London Labour and the London Poor, volume 2
Of the Music "Duffers."
are vended by the street-sellers. The price varies from to form no portion of the -hand business of the streets. A is occasionally, and only occasionally, sold to a showman, but the chief -hand traffic is in violins. , both new and old, used to sell readily in the streets, either from stalls or in hawking, "but," said a man who had formerly sold them, "they have been regularly 'duffed' out of the streets, so much cheap rubbish is made to sell. There's next to nothing done in them now. If 's offered to a man that's no judge of it, he'll be sure you want to cheat him, and perhaps abuse you; if he be a judge, of course it's no go, unless with a really good article."
Among the purchasers of -hand musical instruments are those of the working-classes who wish to "practise," and the great number of streetmusicians, street-showmen, and the indifferently paid members of the orchestras of minor (and not always of minor) theatres. Few of this class ever buy new instruments. There are sometimes, I am informed, as many as persons, - being women, engaged in this -hand sale. Sometimes, as at present, there are not above half the number. A broker who was engaged in the traffic estimated—and an intelligent street-seller agreed in the computation—that, take the year through, at least individuals were regularly, but few of them fully, occupied with this traffic, and that their weekly takings averaged each, or an aggregate yearly amount of The weekly profits run from to , and sometimes the well-known dealers clear or a week, while others do not take Of this amount about -thirds is expended on violins, and onetenth of the whole, or nearly a , on "duffing" instruments sold as -hand, in which department of the business the amount "turned over" used to be twice, and even thrice as much. The sellers have nearly all been musicians in some capacity, the women being the wives or connections of the men.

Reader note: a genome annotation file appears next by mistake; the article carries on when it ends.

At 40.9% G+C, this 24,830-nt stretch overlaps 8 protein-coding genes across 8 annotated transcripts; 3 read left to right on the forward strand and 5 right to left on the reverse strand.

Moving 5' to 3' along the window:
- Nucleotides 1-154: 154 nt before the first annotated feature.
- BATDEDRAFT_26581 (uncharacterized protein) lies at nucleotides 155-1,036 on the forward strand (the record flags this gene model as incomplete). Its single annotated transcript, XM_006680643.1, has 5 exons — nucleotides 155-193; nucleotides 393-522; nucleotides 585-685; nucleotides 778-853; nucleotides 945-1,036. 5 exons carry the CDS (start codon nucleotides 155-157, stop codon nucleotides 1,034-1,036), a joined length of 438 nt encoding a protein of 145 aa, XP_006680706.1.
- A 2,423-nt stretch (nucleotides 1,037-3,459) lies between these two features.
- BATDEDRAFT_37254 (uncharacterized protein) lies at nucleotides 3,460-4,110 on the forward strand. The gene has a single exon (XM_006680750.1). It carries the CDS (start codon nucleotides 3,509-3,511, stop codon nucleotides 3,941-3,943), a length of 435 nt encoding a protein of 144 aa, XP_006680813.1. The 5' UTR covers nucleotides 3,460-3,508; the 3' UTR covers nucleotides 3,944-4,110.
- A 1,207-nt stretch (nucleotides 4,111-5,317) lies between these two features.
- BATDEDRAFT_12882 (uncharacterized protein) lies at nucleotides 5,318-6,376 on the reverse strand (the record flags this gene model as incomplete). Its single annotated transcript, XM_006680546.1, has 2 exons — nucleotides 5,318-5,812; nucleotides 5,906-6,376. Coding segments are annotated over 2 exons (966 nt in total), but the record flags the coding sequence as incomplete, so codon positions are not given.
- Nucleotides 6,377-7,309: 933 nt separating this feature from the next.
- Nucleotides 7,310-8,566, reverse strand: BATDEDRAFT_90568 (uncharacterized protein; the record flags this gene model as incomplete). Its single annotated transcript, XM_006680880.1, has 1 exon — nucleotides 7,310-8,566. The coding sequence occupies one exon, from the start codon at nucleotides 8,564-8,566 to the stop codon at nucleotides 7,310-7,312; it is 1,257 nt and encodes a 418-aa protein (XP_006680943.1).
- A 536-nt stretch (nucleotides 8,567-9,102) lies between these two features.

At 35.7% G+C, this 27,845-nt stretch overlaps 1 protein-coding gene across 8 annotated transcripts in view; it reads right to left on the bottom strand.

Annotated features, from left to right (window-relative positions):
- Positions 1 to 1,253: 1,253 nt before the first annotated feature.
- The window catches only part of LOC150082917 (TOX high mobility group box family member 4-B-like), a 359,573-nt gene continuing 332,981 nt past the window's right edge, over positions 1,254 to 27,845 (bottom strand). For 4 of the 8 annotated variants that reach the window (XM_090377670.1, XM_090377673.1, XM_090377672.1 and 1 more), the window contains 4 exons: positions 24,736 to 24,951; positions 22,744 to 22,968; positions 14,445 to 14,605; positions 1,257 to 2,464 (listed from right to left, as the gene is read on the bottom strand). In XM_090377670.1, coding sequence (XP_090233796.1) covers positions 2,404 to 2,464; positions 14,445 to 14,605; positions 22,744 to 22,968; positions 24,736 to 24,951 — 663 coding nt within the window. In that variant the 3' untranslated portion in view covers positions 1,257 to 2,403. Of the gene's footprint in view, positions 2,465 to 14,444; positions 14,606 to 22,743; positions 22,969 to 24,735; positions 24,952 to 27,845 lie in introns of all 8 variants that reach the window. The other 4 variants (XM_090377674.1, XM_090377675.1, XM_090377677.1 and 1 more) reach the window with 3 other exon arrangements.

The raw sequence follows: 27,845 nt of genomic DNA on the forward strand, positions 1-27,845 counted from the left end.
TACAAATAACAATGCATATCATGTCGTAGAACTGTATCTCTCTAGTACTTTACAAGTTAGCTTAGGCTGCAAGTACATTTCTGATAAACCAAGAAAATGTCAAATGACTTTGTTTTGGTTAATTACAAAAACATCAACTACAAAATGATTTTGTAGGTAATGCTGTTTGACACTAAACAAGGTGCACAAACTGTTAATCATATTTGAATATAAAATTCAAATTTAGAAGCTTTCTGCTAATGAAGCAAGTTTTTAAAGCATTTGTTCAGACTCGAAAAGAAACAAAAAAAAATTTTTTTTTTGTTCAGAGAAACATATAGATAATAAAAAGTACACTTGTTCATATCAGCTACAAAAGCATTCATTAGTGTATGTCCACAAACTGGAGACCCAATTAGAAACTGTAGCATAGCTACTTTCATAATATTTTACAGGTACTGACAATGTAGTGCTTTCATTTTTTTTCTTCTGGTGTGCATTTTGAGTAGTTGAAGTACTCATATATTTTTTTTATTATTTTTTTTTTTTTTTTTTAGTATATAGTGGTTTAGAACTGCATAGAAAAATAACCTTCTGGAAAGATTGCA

What I have called the "dishonest trade" is known among the street-folk as "music-duffing." Among the swag-shopkeepers, at place in more especially, are dealers in "duffing fiddles." These are German-made instruments, and are sold to the street-folk at or each, bow and all. When purchased by the music-duffers, they are discoloured so as to be made to look old. A music-duffer, assuming the way of a man half-drunk, will enter a publichouse or accost any party in the street, saying: "Here, I must have money, for I won't go home 'til morning, 'til morning, 'til morning, I won't go home 'til morning, 'til daylight does appear. And so I may as well sell my old fiddle myself as take it to a rogue of a broker. Try it anybody, it's a fine old tone, equal to any Cremonar. It cost me guineas and another fiddle, and a good'un too, in exchange, but I may as well be my own broker, for I must have money any how, and I'll sell it for "
Possibly a bargain is struck for ; for the duffing violin is perhaps purposely damaged in some slight way, so as to appear easily reparable,
|and any deficiency in tone may be attributed to that defect, which was of course occasioned by the drunkenness of the possessor. Or possibly the tone of the instrument may not be bad, but it may be made of such unsound materials, and in such a slop-way, though looking well to a littlepractised eye, that it will soon fall to pieces. man told me that he had often done the musicduffing, and had sold trash violins for , , and even , "according," he said, "to the thickness of the buyer's head," but that was or years ago.|